Thanks for this wonderful post. I am a big advocate of future planning and Vision Statements are a way of deciding exactly what we want. its a committment. I see vision statements as a defining moment when we take responsibility for who we are NOW and who we are in the future. I am working on a seminar where we show people how to remove the past from their future and put it back in the past, thus opening up a wider space to write the future. A vision statement, as you have outlined it, gives clarity. It’s faith. faith in now, faith in the future.
    I am certain that your future and those around you, and especially the kids you are principle for, is in very safe hands
    Thank you for sharing this message, it was a pleasure to read and gave me a lot to think about….I may have to quote you in my Seminar!
    All the best
    Dave

    • Very grateful for your comments, Dave! I would be honored to be quoted in your seminar. It sounds incredibly valuable. Designing our own legacies and considering what kind of energy we want to leave behind when our time is up here on Earth is another of those areas I explore.
      Have a great week!
      Peg

  5. Reblogged this on Christopher Jordan and commented:
    I had written a personal vision/mission prior to this blog post with help from the @ThriveJournal; “Through faith, honor and a strong system of values, I will be an effective leader who provides the opportunity for growth, knowledge and positive influence.”
    What is yours!?

    • Thank you! I am glad you found this post helpful. I am continuing to refine my Vision Statement but it is basically focus on “Cutting the edge of all that I do and am involved in.” I find this more active than the typical “To be ON the cutting edge. As I examine this more fully in each of my roles in life, I refine it. I love your Vision Statement, it is very powerful!

      • Thank you! It definitely takes some self understanding and reflection, both of which I needed anyway! I thoroughly enjoyed your post and it was an honor to reblog it! I wish you luck in your development of a vision/mission statement!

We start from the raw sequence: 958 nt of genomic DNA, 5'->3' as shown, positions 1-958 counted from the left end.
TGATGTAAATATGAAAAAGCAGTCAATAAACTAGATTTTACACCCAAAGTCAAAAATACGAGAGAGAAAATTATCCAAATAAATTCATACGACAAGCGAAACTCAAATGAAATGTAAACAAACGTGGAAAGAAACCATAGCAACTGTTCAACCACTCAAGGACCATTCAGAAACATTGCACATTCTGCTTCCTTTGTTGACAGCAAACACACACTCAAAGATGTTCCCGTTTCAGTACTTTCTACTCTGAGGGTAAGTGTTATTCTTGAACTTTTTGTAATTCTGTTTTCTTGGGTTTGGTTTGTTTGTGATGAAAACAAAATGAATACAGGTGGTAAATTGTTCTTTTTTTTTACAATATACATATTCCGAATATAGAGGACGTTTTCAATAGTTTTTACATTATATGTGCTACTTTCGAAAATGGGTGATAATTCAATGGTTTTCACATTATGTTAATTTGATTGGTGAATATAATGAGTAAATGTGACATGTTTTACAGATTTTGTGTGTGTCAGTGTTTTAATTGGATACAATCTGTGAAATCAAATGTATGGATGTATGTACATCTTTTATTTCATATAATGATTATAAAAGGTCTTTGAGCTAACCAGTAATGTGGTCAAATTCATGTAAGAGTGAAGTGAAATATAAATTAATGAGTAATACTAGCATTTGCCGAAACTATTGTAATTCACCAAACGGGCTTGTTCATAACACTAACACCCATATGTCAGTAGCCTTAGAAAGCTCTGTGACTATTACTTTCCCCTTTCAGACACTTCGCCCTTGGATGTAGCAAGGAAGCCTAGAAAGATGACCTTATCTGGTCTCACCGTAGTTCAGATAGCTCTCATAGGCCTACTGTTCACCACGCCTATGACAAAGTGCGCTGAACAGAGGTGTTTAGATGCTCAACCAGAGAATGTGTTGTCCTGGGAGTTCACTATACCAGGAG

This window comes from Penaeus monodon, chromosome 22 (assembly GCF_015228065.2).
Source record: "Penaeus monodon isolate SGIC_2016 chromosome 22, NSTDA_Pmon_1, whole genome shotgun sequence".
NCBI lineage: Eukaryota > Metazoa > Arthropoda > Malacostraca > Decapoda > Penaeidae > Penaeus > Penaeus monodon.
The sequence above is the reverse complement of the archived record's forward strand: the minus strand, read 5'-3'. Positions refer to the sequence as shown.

6. Jennifer Olney

    Reblogged this on GingerSpice and commented:
    A great read from our #bealeader Community member Peg Gillard

  7. Great post! I have seen this over and over again in my professional and personal life. Once I got clear on what I wanted (the vision), the how almost took care of itself.

    • That is so true! Deciding what we want or where we want to go clarifies everything else. Sometimes we get stuck on the how before we’ve even settled on the Vision itself.
      Thank you for writing~
      Peg

  8. Good article. “If we take the time to create a Vision Statement for ourselves, we can begin designing the life we wish by setting goals, a mission statement (our purpose for doing what we do), and action plan (a set of steps and goals that are measurable to take us towards that Vision Statement).”

    Some leaders that I know who are developing their mission statements are more focused on the big picture—their vision, where they want to take the team, their goals and objectives. The bigger picture is important and can’t be overlooked, but leaders also have to remember the “small stuff” that may impact staff.

    • You are absolutely correct that some folks lose sight of the details. Some get lost in the details and because they never share their vision, those who need to be working towards the vision can’t see it or find it. It certainly takes all of us and our unique skill sets to collaboratively work towards the greatest we can be. Thank you for your response and visiting my blog!
      Peg